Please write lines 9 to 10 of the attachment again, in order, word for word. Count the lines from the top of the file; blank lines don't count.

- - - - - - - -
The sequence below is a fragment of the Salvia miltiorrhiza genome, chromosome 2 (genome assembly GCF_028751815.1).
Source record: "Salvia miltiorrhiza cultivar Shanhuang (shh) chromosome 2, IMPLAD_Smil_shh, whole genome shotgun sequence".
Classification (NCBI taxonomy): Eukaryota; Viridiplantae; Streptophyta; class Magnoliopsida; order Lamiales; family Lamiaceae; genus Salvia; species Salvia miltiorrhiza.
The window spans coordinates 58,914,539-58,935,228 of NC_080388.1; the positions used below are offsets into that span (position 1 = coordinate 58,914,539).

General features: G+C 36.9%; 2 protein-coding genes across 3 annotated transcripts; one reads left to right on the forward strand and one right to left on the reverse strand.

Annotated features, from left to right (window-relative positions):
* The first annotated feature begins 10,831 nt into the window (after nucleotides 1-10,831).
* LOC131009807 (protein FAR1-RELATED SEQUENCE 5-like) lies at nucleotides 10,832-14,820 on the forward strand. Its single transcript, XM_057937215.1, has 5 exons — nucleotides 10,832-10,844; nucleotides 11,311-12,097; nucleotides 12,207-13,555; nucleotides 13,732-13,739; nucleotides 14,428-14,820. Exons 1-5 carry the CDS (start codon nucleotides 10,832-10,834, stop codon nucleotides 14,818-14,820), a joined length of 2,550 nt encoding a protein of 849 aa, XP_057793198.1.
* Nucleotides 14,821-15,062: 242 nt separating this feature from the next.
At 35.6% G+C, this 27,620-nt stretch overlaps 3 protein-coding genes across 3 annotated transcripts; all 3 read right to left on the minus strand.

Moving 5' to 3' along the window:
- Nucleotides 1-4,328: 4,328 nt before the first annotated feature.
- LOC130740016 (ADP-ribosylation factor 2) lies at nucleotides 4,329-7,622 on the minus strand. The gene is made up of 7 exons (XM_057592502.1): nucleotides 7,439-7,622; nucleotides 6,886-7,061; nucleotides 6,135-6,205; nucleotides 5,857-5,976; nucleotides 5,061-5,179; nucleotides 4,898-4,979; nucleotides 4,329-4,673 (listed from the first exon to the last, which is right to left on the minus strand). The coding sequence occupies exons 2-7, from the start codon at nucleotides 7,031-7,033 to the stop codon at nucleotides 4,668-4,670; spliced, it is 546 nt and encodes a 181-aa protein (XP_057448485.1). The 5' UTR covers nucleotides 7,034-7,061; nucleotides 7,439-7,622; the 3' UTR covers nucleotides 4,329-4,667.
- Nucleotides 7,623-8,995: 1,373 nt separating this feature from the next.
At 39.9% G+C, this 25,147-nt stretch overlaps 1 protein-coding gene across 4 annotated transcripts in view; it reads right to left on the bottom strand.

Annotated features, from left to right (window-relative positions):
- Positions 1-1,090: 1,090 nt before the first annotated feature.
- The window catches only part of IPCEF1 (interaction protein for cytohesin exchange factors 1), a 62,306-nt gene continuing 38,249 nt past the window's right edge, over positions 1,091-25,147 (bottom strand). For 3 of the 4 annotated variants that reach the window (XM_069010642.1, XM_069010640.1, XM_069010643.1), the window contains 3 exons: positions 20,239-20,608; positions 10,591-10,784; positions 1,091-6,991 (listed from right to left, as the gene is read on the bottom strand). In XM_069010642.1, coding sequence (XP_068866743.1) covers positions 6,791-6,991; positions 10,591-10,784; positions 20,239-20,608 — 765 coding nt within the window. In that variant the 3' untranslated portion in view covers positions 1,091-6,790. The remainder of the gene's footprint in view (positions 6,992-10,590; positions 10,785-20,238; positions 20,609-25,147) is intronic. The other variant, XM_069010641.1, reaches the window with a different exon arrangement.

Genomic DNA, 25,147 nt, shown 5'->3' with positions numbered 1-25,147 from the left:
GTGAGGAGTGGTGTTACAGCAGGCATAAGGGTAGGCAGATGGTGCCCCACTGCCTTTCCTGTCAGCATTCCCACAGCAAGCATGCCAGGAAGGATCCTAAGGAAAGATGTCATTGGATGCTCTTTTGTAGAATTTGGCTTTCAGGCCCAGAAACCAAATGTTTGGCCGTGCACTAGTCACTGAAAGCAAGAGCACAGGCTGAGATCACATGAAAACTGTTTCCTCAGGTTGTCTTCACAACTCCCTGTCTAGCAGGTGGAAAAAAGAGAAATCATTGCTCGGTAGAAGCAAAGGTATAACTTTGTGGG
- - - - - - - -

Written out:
* Nucleotides 14,821-15,062: 242 nt separating this feature from the next.
At 35.6% G+C, this 27,620-nt stretch overlaps 3 protein-coding genes across 3 annotated transcripts; all 3 read right to left on the minus strand.